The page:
Two hundred Jewish, Christian and Muslim leaders met Tuesday in Detroit for a strategy session in their campaign to defeat a state ballot proposal to ban affirmative action programs.
The conference at Bethany Baptist Church on the city’s west side was led by an unusually broad array of top religious leaders. Speakers ranged from the Rev. Charles Adams, pastor of Hartford Memorial Baptist Church and one of the city’s most famous preachers, to Imam Hassan Qazwini, head of the Islamic Center of America in Dearborn, one of the largest mosque in North America.
“This is not a political issue; this is a spiritual issue,” Msgr. Patrick Halfpenny, pastor of St. Paul on the Lake Catholic Church in Grosse Pointe Farms, told the crowd. Halfpenny is interfaith representative for Detroit Cardinal Adam Maida.
The proposal, known as the Michigan Civil Rights Initiative, is a constitutional amendment to ban the use of race- and gender-based preferences in government hiring and contracting and in university admissions.
Across Michigan, Catholic leaders have fielded what appears to be the most elaborate campaign by a religious group. More than 100,000 copies of a four-page brochure, arguing against the ballot proposal on the basis of Catholic teaching, have been sent to the 801 parishes serving 2.2 million Catholics.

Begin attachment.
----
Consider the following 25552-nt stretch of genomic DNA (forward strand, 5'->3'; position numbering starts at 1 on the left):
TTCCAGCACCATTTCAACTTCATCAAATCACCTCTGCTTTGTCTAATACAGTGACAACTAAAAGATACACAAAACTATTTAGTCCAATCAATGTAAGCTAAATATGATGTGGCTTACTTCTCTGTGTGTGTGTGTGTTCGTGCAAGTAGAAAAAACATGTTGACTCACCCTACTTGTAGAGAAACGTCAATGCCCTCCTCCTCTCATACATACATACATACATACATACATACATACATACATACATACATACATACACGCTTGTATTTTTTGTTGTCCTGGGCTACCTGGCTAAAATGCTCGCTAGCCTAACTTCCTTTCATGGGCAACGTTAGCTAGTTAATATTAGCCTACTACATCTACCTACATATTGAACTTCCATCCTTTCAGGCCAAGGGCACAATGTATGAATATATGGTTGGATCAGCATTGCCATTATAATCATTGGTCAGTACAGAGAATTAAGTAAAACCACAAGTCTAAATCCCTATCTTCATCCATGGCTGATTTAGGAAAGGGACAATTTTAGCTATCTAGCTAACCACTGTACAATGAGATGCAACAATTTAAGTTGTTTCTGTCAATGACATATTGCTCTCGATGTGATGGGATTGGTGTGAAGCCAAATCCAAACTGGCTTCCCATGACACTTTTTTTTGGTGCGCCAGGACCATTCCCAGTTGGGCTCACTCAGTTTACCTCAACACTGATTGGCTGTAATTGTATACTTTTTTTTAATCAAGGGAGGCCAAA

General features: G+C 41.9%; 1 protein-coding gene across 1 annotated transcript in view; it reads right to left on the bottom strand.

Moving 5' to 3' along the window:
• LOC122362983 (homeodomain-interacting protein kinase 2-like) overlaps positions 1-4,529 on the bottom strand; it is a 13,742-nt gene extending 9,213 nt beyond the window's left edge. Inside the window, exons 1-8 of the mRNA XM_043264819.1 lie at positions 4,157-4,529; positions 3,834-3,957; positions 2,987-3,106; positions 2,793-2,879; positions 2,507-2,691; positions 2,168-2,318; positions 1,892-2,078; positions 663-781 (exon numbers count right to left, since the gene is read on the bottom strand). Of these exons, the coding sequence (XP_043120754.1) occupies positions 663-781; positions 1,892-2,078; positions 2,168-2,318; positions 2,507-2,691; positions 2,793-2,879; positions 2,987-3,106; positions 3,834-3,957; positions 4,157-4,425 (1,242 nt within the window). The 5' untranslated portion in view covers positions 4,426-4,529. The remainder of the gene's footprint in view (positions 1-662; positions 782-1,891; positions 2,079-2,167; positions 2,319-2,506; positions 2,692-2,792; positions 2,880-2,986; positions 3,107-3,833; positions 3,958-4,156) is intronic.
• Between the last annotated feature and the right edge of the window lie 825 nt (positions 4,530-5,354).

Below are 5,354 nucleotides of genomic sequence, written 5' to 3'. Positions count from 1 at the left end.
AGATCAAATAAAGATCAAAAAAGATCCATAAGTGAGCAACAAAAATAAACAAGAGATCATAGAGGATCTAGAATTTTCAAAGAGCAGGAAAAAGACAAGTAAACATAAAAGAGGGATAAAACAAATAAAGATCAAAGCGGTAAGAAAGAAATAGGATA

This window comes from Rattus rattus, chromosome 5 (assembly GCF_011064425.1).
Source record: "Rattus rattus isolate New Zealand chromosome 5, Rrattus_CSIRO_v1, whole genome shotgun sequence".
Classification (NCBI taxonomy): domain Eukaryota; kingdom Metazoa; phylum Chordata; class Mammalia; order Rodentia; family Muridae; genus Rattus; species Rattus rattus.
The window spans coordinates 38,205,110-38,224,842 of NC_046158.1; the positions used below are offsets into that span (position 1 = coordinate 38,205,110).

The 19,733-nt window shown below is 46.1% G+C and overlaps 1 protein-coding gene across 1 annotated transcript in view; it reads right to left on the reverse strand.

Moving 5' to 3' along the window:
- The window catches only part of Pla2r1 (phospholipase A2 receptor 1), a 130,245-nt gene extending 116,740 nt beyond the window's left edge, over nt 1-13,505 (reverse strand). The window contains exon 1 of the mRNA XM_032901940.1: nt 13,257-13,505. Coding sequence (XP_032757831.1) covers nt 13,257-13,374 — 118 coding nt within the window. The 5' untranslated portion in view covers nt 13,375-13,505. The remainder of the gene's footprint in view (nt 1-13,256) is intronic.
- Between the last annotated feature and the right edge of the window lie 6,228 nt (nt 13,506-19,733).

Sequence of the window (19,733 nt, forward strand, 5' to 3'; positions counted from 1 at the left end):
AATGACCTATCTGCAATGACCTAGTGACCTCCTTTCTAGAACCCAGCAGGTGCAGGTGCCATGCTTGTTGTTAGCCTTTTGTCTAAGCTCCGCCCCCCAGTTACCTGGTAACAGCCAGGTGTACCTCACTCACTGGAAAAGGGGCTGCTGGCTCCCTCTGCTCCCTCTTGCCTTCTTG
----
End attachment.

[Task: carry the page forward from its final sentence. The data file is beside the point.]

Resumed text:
“Our commitment is considerable on this,” Paul Long, a spokesman for the Lansing-based Michigan Catholic Conference, said Tuesday. Beyond the brochures, pastors are expected to include anti-civil rights initiative messages in homilies and parish bulletins over the next five weeks.
On Tuesday, the 200 clergy who met in Detroit were given 26-page resource packets by the National Conference for Community and Justice in Detroit. The packets contained ideas for sermons and bulletin articles in Jewish, Christian and Muslim congregations, including quotes from the Bible and Quran.
“This is a concern in all of our faiths,” Qazwini said. “In Islam, we are taught that we must help the oppressed to make their way.”
The clergy also encouraged local churches, mosques and synagogues to send members to a rally planned for Thursday at Hope United Methodist Church in Southfield. In Lansing, however, the campaign director of the civil rights initiative said the religious coalition doesn’t worry her.
“Religious groups organized in California, too, and we won there,” said Jennifer Gratz.